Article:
Port Clinton’s Joe Miller is a natural for Teacher of the Year honors

Aug 2, 2023 | Featured, Schools | 0 comments

Teacher Joe Miller’s RED Talks have been heralded as “Talks Worth Sharing”

BY D’ARCY PATRICK EGAN

Proud to be named the Region 2 Teacher of the Year for 2023 recently, and in the running this week to be among the top three to vie for Ohio Teacher of the Year, Port Clinton High School sophomore English teacher Joe Miller deflects the praise, despite his hands-on style of teaching that has been earning him rave reviews.

“It’s a team effort,” insists Miller. “Port Clinton High School is a great place to teach, and the administration has never told me ‘no’ when I approach them with new and different ideas. They hired me seven years ago because they trust me to do the right things.”

That’s an understatement.

Miller prepares his English classes, which have more than 100 students in the seats each year, but doesn’t jump right in with lectures and homework. He wants to get to know his students, and with a bit of humor, let them know him.

He wants to give them a brand, starting with “We are PC,” and what it means.

“It’s really cool that I get to show them,” he said.

It means they must study, and contribute in such diverse programs as a Poetry Slam, public speaking exercises and the always popular RED Talks, stage performances a few minutes long on the school’s Performing Arts Center Stage in front a student audience.

Some students don’t willingly agree. Public speaking can be terrifying for a high school student, a fear that’s hard to shake.

“In the fourth quarter of every school year my students have to stand in front of the class and do a five minute argumentative speech,” said Miller. “Something they’re passionate about, such as should LeBron James be the first NBA player ever to be inducted into the Hall of Fame BEFORE he retires.”

Some kids are so fearful of public speaking, they’ve told Miller to just give them a “0” or an F, so they can escape the test.

“I work hard to build a good relationship with my students, and a sense of trust,” said Miller. “The students may be very uncomfortable, at first, but it’s a lesson they learn that will help them to be successful in the real world after they graduate.”

Miller graduated from Sandusky St. Marys High School, where he was a star tennis player, and the University of Dayton. He knew right off the bat he wanted to become a teacher.

“I had a business background growing up, because of my dad,” said Miller. “”So I looked at teaching school as a business, and studied how to improve and expand what schools could be doing for student success.”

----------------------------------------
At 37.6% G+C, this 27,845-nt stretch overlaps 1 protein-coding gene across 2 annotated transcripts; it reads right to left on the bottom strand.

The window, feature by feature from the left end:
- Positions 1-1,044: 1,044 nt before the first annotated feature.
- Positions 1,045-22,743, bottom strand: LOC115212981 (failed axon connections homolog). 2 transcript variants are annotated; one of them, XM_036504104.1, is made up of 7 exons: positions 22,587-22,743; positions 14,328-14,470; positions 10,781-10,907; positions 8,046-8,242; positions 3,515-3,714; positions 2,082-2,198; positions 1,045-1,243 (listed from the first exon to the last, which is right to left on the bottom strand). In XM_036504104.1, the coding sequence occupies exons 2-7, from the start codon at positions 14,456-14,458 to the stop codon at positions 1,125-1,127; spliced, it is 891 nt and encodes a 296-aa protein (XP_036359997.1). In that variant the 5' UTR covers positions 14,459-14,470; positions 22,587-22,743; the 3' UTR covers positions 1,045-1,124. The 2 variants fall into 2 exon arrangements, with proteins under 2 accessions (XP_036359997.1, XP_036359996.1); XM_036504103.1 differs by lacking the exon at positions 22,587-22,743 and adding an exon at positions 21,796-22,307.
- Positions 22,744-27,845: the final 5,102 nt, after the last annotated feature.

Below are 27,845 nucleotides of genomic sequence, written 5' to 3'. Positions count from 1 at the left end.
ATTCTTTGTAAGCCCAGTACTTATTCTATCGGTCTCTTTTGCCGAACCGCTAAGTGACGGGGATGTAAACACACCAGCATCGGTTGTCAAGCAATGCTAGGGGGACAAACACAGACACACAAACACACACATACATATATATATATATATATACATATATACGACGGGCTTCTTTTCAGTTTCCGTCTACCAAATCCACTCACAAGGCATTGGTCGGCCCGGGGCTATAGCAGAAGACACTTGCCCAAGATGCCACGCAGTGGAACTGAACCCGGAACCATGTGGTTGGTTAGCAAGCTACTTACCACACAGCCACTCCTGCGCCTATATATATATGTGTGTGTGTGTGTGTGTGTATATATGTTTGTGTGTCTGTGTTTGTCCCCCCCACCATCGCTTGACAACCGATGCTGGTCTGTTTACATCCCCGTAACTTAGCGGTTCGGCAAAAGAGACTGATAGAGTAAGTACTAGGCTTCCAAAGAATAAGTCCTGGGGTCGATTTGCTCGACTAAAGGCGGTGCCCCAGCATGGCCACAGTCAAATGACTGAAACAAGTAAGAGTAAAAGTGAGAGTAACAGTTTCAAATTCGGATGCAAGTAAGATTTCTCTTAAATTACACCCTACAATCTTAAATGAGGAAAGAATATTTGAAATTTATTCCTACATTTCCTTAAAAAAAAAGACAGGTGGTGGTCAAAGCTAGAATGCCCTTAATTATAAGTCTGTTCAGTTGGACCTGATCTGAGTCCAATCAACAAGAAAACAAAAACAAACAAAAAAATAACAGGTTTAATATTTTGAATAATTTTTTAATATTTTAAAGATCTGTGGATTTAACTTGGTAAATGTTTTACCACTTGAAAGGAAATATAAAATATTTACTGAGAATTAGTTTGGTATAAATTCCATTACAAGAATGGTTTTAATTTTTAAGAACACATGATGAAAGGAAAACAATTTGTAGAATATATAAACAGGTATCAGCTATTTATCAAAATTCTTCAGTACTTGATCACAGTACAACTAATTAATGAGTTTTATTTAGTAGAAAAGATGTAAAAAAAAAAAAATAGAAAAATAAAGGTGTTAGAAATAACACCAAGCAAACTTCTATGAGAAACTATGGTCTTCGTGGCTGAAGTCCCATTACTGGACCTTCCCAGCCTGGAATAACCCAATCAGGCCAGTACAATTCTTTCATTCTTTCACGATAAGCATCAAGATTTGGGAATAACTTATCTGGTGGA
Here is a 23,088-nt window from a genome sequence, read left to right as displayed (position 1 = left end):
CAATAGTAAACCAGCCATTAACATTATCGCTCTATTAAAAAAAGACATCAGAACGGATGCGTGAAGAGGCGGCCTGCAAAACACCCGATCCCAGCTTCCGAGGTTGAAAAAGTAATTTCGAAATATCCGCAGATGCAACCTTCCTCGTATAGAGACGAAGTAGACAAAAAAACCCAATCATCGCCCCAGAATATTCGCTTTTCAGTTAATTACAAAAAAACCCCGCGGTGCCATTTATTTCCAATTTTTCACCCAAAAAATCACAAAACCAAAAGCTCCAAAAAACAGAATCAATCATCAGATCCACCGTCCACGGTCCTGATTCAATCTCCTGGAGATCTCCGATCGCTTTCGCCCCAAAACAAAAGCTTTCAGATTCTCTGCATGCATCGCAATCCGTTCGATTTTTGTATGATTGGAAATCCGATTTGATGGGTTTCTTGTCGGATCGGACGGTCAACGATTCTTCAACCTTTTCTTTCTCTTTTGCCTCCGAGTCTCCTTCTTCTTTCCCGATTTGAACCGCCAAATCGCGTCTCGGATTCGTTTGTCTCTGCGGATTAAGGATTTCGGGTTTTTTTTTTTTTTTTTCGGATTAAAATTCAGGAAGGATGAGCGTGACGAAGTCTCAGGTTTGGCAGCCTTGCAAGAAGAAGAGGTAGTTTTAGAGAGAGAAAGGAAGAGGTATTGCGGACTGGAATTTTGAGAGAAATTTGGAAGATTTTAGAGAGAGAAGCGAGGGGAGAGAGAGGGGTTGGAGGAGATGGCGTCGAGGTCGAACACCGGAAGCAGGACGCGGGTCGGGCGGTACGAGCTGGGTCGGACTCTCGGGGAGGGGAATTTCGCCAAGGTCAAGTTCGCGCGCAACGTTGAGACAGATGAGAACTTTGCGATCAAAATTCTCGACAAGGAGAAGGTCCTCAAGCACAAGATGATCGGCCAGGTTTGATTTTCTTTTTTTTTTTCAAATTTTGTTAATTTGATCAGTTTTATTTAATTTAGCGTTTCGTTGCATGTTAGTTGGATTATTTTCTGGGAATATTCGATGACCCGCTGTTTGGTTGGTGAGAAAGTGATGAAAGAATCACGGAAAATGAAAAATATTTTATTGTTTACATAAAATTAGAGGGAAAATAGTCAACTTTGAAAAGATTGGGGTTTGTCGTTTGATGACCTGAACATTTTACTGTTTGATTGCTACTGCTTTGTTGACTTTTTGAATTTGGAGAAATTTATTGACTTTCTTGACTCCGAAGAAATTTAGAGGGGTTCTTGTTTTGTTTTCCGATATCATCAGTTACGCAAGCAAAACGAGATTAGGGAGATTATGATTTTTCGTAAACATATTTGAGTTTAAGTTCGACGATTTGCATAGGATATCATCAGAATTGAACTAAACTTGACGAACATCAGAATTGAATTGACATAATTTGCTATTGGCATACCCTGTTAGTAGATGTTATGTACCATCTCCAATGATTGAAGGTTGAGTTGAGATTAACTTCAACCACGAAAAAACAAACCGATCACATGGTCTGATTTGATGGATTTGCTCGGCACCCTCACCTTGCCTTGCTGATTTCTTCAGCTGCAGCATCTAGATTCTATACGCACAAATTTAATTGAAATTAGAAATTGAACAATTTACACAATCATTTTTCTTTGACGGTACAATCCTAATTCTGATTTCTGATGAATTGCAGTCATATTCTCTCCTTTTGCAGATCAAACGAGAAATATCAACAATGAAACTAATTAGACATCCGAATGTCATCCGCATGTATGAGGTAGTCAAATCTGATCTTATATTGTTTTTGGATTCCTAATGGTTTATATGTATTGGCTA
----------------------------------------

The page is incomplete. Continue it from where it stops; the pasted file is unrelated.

All of the best teaching jobs at the time were in Florida, according to the experts, so Miller packed his bags after graduation and drove south. He stopped in Charlotte, N.C. overnight, and took the time to investigate the city. He loved its ambiance, so he applied that day at Mallard Creek High School there. He was surprised the next morning when he found out he was hired.

Six years later, he decided to head for home, where his father, Ron Miller, owns Our Guest Inn & Suites in Port Clinton and other businesses, and had a musical background that prompted creating The Listening Room, offering intimate concerts at the hotel, and producing the popular tune this year, “Port Clinton’s Calling Me,” to promote tourism.

During the summer, Joe and his brothers, David and Daniel, operate the downtown hotel.

At Port Clinton High School, Miller soon had his speech class creating and performing RED Talks, challenging students to think outside the box in developing a short presentation of their own choice to perform on the Performing Arts Center stage. Those talks were designed after the popular international TED Talks, made by experts around the globe.

The RED Talks found their way to YouTube, and to its own Podcast, Talking Red. His creative writing class has its own Podcast, Novice Novelist.

“I give a lot of the credit for our success to the Port Clinton High School administration, from Superintendent Pat Adkins to Principal Gary Steyer

and especially Director of Innovation, Kelly Croy and fellow teachers Karen Ferdinandsen, Jim Lamb and Ty Roth.

“The teachers I work with are outstanding, and the atmosphere allows me to be creative with our classwork and programs. We get together almost every day to brainstorm or just chat about teaching.”

Miller is well aware that incoming students shiver in their boots over the prospect of speaking in public, but he knows success with that ability will help to carry them through their career, no matter what they become.

“Getting in front of people and speaking is the key to unlocking growth. It gives students the confidence to do things they never thought they could,” said Miller.

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